Phillip Moffitt writes a provocative column for Yoga Journal and is the coauthor of The Power to Heal. He is also the founder and president of the Life Balance Institute in Tiburon, California, where he counsels people who have reached a high level of success yet are still searching for a deeper meaning in life. When I track him down, he elaborates on Baraz's point. "Equilibrium is being in disequilibrium but trusting yourself to come back to balance," he says. "If someone says something to you that makes you angry and insecure, you're in disequilibrium. Your cheeks flush, your stomach clenches. As soon as you let those feelings take over and you react from the hurt or anger those words have caused you, things can rapidly escalate." Anyone who's ever fought with a sibling knows how an instant response (or instant overresponse) can happen. "If you're comfortable thinking, 'I'm really upset,' then you're okay," says Moffitt. The trick is to try to react in ways that dampen—rather than exacerbate—the extreme movements of the seesaw. Or, as Moffitt says, "Equilibrium is thinking, 'I'm in this state now; I must act as best I can.'"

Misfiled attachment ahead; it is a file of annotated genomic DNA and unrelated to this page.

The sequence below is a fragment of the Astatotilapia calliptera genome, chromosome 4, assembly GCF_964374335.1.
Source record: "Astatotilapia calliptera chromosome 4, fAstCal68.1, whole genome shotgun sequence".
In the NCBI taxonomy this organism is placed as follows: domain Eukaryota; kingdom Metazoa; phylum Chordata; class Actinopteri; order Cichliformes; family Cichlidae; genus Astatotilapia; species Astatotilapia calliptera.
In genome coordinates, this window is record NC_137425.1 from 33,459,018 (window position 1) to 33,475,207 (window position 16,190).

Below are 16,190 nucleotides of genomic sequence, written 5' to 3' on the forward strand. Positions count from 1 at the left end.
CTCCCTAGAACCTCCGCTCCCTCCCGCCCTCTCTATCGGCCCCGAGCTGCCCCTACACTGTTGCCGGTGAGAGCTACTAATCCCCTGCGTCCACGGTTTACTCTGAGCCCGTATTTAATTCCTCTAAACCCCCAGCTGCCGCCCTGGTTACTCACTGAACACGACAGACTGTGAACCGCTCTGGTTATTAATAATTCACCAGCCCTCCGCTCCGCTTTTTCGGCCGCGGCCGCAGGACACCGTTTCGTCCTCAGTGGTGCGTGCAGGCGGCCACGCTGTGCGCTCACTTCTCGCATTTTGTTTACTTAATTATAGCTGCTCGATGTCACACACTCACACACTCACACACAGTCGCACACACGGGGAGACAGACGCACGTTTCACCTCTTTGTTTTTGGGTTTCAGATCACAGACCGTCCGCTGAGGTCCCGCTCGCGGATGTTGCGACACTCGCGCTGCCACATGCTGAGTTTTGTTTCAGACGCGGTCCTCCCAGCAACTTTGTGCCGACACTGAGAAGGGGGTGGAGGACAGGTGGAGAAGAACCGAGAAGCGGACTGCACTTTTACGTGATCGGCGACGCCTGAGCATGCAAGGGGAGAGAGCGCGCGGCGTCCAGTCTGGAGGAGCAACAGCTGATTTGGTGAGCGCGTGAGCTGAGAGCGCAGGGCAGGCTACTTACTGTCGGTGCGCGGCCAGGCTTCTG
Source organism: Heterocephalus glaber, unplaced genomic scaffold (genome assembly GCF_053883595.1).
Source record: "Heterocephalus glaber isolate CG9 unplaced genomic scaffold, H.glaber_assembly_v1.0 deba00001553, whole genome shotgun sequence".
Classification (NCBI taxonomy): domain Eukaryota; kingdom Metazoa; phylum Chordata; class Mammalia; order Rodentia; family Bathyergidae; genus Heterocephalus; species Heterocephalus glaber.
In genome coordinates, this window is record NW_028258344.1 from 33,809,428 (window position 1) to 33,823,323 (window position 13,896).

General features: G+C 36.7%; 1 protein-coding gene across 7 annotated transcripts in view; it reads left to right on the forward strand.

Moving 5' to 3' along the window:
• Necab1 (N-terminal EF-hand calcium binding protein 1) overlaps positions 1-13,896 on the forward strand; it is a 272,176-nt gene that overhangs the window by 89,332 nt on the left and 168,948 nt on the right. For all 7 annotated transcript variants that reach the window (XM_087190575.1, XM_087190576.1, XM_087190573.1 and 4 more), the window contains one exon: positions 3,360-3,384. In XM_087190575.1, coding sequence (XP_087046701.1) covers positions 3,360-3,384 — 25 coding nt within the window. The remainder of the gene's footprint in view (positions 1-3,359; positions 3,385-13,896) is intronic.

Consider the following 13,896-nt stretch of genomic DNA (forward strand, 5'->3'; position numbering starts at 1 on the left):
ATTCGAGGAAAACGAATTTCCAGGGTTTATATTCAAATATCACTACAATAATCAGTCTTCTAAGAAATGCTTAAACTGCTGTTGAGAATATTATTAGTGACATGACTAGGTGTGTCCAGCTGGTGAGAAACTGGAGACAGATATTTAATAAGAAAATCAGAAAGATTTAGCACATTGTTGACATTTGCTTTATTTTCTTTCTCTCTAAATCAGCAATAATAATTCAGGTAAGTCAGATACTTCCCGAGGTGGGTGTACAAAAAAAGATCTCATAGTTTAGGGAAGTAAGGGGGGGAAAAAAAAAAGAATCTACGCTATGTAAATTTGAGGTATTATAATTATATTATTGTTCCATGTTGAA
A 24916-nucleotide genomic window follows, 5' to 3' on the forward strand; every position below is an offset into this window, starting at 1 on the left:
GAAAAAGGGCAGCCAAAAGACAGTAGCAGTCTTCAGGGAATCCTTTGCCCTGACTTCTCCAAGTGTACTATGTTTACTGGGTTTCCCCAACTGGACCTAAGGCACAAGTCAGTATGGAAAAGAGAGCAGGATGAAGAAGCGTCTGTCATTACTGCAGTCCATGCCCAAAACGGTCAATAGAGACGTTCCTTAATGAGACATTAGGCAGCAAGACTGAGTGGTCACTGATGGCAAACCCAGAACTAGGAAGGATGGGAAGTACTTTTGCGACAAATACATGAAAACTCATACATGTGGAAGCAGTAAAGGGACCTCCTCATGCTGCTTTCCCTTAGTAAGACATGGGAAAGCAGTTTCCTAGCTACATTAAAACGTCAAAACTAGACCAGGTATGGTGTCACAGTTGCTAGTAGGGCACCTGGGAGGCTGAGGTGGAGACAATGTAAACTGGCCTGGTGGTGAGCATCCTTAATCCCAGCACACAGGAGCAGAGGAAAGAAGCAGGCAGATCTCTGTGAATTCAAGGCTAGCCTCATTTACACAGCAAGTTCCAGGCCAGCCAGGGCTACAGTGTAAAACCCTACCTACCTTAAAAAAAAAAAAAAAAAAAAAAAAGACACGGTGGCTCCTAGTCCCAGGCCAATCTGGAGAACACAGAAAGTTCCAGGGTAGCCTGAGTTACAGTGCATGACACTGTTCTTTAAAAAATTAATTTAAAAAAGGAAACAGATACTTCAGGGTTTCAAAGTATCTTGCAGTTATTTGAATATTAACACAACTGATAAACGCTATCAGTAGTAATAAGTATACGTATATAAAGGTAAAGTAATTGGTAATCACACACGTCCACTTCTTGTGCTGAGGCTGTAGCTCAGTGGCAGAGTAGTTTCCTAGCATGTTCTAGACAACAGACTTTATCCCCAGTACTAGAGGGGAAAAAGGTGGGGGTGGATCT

Just a few days ago, I was back in the kitchen. This time it was pesto. I pressed the button on the Cuisinart to blend the ingredients, but nothing happened. It was dead. There I was with a bowl full of basil, pignoli nuts, and garlic, and three people expecting dinner in about 30 minutes. At another time I might have lost my you-know-what. But I didn't. I told myself it was okay to feel a small clutch of panic in my throat, and then I started to sing along with the CD that was playing. I watched the moment pass and could feel my equilibrium glow inside me as bright and shiny as a Rootie Kazootie button. Pizza would have to do.
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